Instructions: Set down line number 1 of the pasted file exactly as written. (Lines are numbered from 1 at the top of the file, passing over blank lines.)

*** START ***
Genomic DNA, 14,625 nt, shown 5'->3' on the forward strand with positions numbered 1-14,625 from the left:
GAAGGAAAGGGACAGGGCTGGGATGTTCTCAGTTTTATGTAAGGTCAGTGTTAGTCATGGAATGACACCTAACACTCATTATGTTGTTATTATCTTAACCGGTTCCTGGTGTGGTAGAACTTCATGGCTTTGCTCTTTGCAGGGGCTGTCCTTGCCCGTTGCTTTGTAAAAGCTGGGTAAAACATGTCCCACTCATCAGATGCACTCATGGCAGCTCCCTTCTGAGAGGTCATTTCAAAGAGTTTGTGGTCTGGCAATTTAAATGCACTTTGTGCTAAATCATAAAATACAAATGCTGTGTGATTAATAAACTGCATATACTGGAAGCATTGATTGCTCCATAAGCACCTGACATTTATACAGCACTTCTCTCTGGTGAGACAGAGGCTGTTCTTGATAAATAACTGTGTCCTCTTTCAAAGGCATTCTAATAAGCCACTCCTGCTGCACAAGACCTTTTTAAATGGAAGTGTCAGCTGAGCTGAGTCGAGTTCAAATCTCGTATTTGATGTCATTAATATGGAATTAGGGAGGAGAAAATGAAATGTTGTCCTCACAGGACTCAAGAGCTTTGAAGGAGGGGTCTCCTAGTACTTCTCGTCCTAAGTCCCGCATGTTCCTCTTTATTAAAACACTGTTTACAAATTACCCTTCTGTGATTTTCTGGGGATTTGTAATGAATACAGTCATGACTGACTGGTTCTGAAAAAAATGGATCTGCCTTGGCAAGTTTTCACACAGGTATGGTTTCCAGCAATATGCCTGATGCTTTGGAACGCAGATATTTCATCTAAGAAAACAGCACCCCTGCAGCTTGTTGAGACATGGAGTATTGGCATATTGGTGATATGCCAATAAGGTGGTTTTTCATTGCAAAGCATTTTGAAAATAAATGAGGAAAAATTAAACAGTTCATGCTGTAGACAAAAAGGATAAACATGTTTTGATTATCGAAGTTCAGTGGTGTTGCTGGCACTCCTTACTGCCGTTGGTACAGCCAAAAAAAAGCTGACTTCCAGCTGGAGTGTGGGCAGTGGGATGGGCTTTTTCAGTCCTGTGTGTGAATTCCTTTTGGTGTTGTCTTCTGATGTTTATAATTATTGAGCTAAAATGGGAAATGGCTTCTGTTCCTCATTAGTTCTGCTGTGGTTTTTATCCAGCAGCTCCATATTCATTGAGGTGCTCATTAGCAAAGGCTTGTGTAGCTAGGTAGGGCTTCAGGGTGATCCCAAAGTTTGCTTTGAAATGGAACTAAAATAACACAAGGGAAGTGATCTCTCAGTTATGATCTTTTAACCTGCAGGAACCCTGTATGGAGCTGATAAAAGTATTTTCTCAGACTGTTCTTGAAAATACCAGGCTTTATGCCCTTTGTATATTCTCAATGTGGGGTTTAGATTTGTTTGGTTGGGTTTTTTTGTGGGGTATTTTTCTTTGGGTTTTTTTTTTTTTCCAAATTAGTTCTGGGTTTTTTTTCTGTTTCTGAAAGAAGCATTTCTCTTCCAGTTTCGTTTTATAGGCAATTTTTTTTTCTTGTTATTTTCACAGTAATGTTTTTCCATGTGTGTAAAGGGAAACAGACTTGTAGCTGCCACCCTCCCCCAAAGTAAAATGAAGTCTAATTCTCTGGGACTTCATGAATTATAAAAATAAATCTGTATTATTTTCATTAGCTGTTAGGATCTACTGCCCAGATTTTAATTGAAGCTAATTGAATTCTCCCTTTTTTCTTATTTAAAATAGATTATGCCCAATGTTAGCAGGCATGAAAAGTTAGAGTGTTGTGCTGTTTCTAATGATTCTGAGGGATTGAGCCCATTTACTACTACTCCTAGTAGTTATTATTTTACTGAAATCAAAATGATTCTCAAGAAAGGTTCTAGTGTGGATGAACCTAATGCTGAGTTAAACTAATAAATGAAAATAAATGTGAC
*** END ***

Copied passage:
Genomic DNA, 14,625 nt, shown 5'->3' on the forward strand with positions numbered 1-14,625 from the left: